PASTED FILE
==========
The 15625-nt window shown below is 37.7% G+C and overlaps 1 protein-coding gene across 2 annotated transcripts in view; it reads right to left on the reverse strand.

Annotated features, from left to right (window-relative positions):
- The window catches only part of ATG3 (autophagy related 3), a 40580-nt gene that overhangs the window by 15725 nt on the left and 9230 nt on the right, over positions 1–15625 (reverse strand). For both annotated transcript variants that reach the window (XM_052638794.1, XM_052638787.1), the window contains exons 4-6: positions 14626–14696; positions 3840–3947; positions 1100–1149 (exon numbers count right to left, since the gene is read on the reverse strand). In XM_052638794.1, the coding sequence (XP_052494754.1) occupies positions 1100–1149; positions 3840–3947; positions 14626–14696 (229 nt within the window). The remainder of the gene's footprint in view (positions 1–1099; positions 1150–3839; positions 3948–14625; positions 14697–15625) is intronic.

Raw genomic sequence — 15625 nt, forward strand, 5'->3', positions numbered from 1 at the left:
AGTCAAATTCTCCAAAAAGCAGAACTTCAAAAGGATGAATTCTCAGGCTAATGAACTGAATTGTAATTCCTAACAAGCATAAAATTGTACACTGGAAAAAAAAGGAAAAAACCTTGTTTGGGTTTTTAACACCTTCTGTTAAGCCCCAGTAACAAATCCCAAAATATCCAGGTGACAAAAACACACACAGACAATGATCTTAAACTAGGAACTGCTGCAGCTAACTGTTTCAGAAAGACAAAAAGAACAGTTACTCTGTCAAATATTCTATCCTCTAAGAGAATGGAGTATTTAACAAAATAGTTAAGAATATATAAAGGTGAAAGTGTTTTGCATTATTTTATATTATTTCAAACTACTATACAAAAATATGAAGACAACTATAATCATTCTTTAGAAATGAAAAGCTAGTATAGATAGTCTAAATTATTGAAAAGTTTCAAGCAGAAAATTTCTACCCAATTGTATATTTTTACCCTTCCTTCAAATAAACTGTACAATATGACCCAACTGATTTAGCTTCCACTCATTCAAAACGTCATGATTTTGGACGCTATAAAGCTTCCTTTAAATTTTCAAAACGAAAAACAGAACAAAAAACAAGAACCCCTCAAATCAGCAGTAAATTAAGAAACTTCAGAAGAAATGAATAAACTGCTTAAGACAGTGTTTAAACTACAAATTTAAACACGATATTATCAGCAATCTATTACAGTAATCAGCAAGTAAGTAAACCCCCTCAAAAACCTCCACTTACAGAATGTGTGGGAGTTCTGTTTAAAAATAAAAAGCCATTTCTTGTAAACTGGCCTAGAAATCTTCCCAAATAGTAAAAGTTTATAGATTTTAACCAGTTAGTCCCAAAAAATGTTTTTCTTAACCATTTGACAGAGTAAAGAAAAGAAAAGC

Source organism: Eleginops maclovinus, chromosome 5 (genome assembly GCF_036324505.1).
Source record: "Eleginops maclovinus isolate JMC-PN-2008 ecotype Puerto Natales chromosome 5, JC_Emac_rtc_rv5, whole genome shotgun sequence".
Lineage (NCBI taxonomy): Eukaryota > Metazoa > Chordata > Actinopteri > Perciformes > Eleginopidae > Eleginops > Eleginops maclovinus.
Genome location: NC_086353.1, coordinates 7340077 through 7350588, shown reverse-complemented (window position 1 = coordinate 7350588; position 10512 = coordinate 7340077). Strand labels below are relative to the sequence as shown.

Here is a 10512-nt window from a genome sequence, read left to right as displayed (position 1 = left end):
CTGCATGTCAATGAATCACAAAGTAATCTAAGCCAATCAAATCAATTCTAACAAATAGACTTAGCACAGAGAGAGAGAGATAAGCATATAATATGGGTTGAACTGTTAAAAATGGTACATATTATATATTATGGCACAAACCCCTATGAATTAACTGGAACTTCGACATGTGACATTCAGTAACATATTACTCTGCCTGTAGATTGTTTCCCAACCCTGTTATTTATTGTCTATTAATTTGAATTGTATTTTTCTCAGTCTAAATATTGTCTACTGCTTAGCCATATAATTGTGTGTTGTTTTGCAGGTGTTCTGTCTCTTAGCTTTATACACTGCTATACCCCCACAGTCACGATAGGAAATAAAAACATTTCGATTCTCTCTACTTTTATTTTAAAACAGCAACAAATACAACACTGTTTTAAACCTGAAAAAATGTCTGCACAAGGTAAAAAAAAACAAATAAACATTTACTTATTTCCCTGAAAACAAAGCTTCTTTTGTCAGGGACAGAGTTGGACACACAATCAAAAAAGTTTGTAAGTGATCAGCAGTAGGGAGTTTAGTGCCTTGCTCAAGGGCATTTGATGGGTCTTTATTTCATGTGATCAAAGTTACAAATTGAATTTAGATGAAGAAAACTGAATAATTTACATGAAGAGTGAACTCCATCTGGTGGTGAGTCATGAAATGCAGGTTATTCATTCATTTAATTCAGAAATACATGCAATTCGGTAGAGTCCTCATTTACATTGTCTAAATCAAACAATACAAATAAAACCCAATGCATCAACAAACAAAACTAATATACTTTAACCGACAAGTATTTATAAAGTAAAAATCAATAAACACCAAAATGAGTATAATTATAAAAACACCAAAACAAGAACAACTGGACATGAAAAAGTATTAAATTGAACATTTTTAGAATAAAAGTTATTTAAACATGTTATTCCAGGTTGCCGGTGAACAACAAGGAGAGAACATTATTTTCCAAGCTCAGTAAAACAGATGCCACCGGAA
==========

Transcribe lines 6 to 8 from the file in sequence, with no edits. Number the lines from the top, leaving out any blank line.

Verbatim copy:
Source organism: Eleginops maclovinus, chromosome 5 (genome assembly GCF_036324505.1).
Source record: "Eleginops maclovinus isolate JMC-PN-2008 ecotype Puerto Natales chromosome 5, JC_Emac_rtc_rv5, whole genome shotgun sequence".
Lineage (NCBI taxonomy): Eukaryota > Metazoa > Chordata > Actinopteri > Perciformes > Eleginopidae > Eleginops > Eleginops maclovinus.